By introducing such voltage gradients, which in practice are selected to be slightly less than the anticipated lowest output signal that will be produced by sensor 11, the voltage signal necessary to trigger a change in the output of a respective one of comparators 18 and 20 (i.e., its threshold level) can be further separated from the zero crossover event of the incoming signal A, thus reducing the likelihood of a noise spike creating a false threshold event. In FIG. 2, representative such "offset" thresholds are illustrated by the broken lines superimposed on the input (to detector 12) signal A, and denoted as upper and lower threshold voltages, respectively.
Referring again to FIG. 1, and as noted in greater detail hereinafter, at selected times during operation of detector 12 the comparators 18, 19 and 20 produce at their outputs signals denoted as B, C and D, respectively. The outputs (B and D) of comparators 18 and 20 are connected to the set and reset terminals, respectively, of a first flip flop FF1; and the output (C) of comparator 19 is connected to one input of an AND gate 32, the output of which is connected to the set terminal of a second flip flop FF2. Signal C is also applied through an inverter 34 to one input of a second AND gate 36 the output of which is applied to the reset terminal of FF2. The signal produced by the positive Q terminal of FF1, denoted as signal E, is applied to the other input of gate 32; and the signal F, which is produced by the negative Q terminal of FF1, is applied as the other input to gate 36. The output signal G from terminal Q of FF2 represents the substantially noise-free signal produced by detector 12.
In operation, and referring also to the signals as shown in FIG. 2, when comparator 18 receives input signal A plus 15 mv. at its inverting terminal, it is switched on when the voltage level of signal A falls below an approximately -15 mv. threshold, whereby a positive going binary signal B is produced at its output for the duration of time that signal A remains below -15 mv. When the voltage level of signal A again rises above the -15 mv. threshold, the output of comparator 18 goes low, and signal B is eclipsed or disappears. Similarly, when comparator 20 receives input signal A minus 15 mv. at its non-inverting terminal, it is switched on (goes high) when the voltage level of signal A rises above the approximately +15 mv. threshold, whereby the binary signal D is produced at its output for the duration of time that signal A remains above the +15 mv. When signal A falls below +15 mv, the output of comparator 20 goes low, and the signal D disappears or is eclipsed. Comparator 19 is designed to have absolute minimum offset, for example threshold values of plus or minus 2 mv. Therefore, signal A will cause comparator 19 to toggle high or low with each crossover event, thereby producing a binary signal C having high and low voltage levels coincident with signal A.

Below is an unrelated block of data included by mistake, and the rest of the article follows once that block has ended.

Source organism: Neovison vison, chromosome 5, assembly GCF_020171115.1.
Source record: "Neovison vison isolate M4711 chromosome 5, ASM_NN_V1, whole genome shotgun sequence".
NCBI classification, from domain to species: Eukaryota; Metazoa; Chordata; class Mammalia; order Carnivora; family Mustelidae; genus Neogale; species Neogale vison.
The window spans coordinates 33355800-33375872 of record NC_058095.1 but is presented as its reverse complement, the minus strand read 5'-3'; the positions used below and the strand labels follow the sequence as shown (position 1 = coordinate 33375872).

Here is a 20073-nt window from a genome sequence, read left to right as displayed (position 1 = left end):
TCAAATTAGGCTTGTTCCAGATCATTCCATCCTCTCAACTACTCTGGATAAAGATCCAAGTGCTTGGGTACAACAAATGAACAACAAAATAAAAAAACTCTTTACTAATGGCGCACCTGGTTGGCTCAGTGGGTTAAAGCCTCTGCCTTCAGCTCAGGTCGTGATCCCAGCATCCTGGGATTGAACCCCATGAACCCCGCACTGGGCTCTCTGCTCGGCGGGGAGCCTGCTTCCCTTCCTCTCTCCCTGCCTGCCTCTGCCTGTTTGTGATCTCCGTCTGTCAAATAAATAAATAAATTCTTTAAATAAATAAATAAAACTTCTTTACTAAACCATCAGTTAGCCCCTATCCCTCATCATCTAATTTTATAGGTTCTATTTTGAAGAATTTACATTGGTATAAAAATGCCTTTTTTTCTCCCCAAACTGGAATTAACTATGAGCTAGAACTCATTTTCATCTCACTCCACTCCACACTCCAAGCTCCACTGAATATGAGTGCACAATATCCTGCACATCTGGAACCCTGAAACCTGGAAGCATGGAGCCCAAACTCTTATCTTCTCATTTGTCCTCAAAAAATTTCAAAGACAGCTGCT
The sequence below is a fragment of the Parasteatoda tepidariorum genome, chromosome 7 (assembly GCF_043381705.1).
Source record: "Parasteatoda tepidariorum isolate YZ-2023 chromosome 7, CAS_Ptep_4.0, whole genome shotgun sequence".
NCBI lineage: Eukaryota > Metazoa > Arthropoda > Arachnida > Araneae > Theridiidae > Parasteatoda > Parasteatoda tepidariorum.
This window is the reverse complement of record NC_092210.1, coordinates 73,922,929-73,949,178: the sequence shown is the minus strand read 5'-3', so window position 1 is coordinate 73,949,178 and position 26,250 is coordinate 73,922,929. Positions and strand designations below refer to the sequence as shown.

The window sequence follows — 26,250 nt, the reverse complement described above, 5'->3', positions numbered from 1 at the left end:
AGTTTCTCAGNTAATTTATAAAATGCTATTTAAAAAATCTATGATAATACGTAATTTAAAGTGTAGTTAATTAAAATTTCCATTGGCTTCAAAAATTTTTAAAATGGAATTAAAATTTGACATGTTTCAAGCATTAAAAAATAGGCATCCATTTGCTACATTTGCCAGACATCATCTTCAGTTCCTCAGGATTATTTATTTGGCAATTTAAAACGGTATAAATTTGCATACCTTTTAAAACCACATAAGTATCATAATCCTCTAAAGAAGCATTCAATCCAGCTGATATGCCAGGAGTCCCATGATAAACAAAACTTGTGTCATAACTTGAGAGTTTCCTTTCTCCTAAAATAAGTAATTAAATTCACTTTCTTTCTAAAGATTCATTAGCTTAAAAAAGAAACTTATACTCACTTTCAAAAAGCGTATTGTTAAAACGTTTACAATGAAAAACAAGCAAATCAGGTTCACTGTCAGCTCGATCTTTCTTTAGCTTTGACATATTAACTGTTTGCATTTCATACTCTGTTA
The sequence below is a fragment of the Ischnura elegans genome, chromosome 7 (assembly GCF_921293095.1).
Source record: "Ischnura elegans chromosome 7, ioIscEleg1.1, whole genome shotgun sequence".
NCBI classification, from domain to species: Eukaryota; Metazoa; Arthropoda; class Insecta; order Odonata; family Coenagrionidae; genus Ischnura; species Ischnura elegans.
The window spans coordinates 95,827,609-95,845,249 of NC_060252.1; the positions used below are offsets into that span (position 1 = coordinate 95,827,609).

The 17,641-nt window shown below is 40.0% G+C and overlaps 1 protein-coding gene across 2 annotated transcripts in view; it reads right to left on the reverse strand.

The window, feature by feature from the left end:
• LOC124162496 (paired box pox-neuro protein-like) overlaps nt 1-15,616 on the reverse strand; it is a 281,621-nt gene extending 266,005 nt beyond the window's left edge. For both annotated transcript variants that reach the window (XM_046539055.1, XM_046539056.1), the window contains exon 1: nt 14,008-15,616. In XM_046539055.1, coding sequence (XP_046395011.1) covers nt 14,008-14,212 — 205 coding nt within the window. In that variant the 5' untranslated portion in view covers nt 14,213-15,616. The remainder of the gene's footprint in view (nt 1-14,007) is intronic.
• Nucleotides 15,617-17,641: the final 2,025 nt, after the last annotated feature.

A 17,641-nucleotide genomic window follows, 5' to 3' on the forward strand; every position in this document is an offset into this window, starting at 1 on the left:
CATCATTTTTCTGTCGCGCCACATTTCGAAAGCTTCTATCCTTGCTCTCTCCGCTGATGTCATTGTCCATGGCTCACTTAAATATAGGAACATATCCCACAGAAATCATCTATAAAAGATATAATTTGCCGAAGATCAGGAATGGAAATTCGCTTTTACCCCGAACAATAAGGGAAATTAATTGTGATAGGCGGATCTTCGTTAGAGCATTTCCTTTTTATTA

At this stage the converted signals B, C and D have been partially cleaned of noise which was present in the analog signal A. Noise occurring above or below the respective threshold values is eliminated by virtue of failing to produce any response by a given comparator. Yet to be removed is the noise which creates multiple transitions across the respective threshold levels. However, as noted hereinafter, provisions are made for removal thereof.
When signal B is transmitted to the set port or terminal of FF1, and assuming that FF1 is already in a reset mode, this flip-flop becomes set and emits the binary signal E from its Q port. When signal D is transmitted to the reset port of flip-flop FF1 (assuming it has been set) it becomes reset and emits signal F from its negative Q port. Noise is thus completely removed from binary signals B and D by flip-flop FF1, which responds only to the first threshold transition of each signal for the respective setting and resetting thereof. Signals E and F, therefore, are substantially free of noise.